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Messages - Stash

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1
Flat Earth General / Re: Dinosaurs: Made In China
« on: Today at 02:23:07 PM »
If you'd like examples pick up the works of Charles Fort.

Or, better yet, just thumb through one of these at the checkout stand...


2
Flat Earth General / Re: Dinosaurs: Made In China
« on: February 20, 2020, 10:50:48 PM »
Of course it was to them. And I'm sure it was normal when it rained frogs in Japan in 2009. I'm sure they found a perfectly reasonable explanation for that.

Maybe the same company in China that creates a fake fossil record are the ones that make it rain frogs in Japan and put dead whales up in the Amazonian mangroves.

3
Flat earthers and real eathers unite to celebrate the truth.

Agreed, if there is one thing that can bring us together it's a doobie passed around and a needle drop on Animals.

4
Arts & Entertainment / Re: Westworld
« on: February 20, 2020, 05:58:05 PM »


Season 3 is gonna be kick ass.

Yeah, I'm psyched. Season 1 was awesome. Season 2, a little bit of a sophomore slump. But Season 3 looks like a glossy blade-runner-esque extravaganza. Maeve v Doloris and swizzle in some Jesse from Breaking Bad, can't go wrong.

5
Day 2 Results (And why shouldn't we lynch Boydster prior to the beginning of every game...):


6
Flat Earth Debate / Re: Please explain my flat earth
« on: February 19, 2020, 10:49:16 PM »
I would like your guys input on this, do you know the answer?

Do you know how to do an internet search? This took all of about 10 seconds to find:

Smart Enclosure using RFID for Inventory Tracking
Inventory tracking for containers such as waste receptacles or storage containers

The NASA Johnson Space Center has developed a method for tracking collections of items in a smart container using radio-frequency identification (RFID) tags with a high level of read accuracy.

Applications
Inventory management
Emergency medical equipment and supplies
Smart shelves, drawers, and containers
Trash receptacles
Medical Storage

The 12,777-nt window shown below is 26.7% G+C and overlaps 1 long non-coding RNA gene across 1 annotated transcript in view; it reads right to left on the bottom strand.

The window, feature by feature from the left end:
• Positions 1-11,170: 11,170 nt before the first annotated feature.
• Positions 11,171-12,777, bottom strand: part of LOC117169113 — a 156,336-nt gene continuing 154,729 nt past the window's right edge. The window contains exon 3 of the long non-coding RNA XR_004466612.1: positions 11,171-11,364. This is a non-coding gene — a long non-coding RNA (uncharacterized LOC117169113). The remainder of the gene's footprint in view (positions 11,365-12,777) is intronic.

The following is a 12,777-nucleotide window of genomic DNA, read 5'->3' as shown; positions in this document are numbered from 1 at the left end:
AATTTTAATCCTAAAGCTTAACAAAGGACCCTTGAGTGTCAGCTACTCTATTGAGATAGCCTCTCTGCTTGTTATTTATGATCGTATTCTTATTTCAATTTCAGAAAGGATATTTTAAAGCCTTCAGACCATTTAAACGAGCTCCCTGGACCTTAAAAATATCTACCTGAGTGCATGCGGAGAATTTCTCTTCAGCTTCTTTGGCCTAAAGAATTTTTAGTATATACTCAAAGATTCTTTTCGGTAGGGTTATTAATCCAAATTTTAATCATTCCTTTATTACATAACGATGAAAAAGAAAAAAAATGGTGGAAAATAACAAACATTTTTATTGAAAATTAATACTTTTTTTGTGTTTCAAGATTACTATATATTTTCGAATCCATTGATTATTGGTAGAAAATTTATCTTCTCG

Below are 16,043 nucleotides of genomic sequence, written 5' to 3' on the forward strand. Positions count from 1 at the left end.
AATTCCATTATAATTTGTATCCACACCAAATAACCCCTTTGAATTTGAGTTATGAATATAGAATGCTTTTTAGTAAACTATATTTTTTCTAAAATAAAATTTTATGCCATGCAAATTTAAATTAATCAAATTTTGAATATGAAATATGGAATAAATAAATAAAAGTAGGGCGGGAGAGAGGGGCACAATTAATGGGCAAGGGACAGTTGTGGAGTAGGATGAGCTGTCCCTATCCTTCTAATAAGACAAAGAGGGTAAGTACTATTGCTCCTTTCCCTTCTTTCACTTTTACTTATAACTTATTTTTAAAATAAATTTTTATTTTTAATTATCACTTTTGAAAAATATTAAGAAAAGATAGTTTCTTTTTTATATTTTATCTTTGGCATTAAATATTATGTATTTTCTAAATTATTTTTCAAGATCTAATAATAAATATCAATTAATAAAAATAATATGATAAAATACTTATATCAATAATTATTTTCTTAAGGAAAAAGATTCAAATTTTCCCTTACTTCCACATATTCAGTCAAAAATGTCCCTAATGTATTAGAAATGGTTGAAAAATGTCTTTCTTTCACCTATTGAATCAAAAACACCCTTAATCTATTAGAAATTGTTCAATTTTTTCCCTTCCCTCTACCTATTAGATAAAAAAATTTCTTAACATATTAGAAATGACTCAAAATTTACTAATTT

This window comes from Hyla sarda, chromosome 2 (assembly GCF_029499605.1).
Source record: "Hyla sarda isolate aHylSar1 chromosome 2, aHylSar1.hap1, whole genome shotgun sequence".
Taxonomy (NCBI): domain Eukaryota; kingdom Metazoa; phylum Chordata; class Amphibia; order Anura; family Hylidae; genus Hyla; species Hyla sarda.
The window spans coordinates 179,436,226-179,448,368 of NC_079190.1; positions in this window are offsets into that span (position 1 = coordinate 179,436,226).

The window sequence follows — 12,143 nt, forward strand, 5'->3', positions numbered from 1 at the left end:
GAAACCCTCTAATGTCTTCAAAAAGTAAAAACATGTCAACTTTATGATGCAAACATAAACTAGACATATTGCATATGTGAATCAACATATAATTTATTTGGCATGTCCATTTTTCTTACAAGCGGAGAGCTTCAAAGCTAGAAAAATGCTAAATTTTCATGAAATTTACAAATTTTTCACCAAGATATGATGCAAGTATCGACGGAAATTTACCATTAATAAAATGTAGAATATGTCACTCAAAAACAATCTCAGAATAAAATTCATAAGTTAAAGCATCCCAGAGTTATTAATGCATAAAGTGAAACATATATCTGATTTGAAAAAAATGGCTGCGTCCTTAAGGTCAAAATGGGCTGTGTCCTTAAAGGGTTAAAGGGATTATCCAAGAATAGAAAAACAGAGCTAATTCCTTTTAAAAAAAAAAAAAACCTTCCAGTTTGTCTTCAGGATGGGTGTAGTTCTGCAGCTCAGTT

Shipping containers
Grocery store shopping carts and conveyor belts
Refrigerator inventory
Security

https://technology.nasa.gov/patent/MSC-TOPS-72

So what's the issue here? NASA has developed a better RFID system than perhaps is already out there. And that's a problem because...
Yeah, smart fridge. I've seen that, it takes readings for your cellphone.

Are you making a point or are you still wondering how the Egyptians built the pyramids and affixed NASA RFID tags to all of the afterworld belongings stored within? Or would you like to talk about NASA smart fridge conspiracies?
If you have any info about said conspiracy, pls come forward with it. Or just continue on with your debunk of anything that isn't in the text book?

I don't have any information about any pyramid/NASA RFID conspiracies and it would appear that you don't either so I'm unclear as to what your point is.

7
Flat Earth Debate / Re: Planes Below the Horizon
« on: February 19, 2020, 10:46:33 PM »
What explanation can flatearthers give for this (excluding the default fake cgi/conspiracy copouts)?


Compelling but to difficult experiment to reproduce...?

Is that a question or an assumption?
Is this a difficult experiment to reproduce?

It seems that's a question better answered by yourself.

8
It has a little bit to do with it. How can we trust such a selfish organization for their word at all? Anyone who has traveled knows not to trust airlines.

If you don't trust the airlines, why would you entrust them to make sure, in every conceivable measure, that your plane doesn't go down?

Do you not fly because of your stance? If you do, wouldn't that make you a hypocrite?

9
One should boycott all airlines; not like it would matter. The governments of the world would just buy out their debt again. They are awful, and have become only more awful after the removal of federal regulations.

Not true. No one bought out Pan Am's debt. And Pan Am became 'America's' airline because of deregulation. They could extend into other corridors rather than just the Caribbean and Pacific.
I'm all for certain gov't regulations, but this has nothing to do with the fact that non-US controlled airlines, e.g., Qantas, LATAM, are shoving passengers out of their planes at altitude over the southern oceans so as to dupe the rest of the world that they have flights from S.America to Australia/Africa in an effort to preserve the fact that erroneously the world is much like a globe.

10
Flat Earth General / Re: Dinosaurs: Made In China
« on: February 19, 2020, 04:34:20 PM »

11
I like how Mr Cruton actually looks like he is in pain.

That was part of the intent. Trust no one...

12
Philosophy, Religion & Society / Re: Dem Watch 2020
« on: February 19, 2020, 02:41:04 PM »
We're fucking doomed.